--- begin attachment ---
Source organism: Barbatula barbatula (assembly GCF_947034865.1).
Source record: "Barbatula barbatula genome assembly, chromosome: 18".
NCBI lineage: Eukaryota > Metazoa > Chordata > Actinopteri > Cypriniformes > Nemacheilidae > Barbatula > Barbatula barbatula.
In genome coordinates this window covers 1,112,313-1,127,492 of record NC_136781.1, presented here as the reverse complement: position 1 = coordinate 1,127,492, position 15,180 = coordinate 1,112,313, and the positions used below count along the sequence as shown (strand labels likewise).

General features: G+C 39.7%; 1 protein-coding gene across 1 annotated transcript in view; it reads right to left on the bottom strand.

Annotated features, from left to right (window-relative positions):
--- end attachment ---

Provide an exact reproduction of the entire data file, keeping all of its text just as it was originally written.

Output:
Source organism: Barbatula barbatula (assembly GCF_947034865.1).
Source record: "Barbatula barbatula genome assembly, chromosome: 18".
NCBI lineage: Eukaryota > Metazoa > Chordata > Actinopteri > Cypriniformes > Nemacheilidae > Barbatula > Barbatula barbatula.
In genome coordinates this window covers 1,112,313-1,127,492 of record NC_136781.1, presented here as the reverse complement: position 1 = coordinate 1,127,492, position 15,180 = coordinate 1,112,313, and the positions used below count along the sequence as shown (strand labels likewise).

General features: G+C 39.7%; 1 protein-coding gene across 1 annotated transcript in view; it reads right to left on the bottom strand.

Annotated features, from left to right (window-relative positions):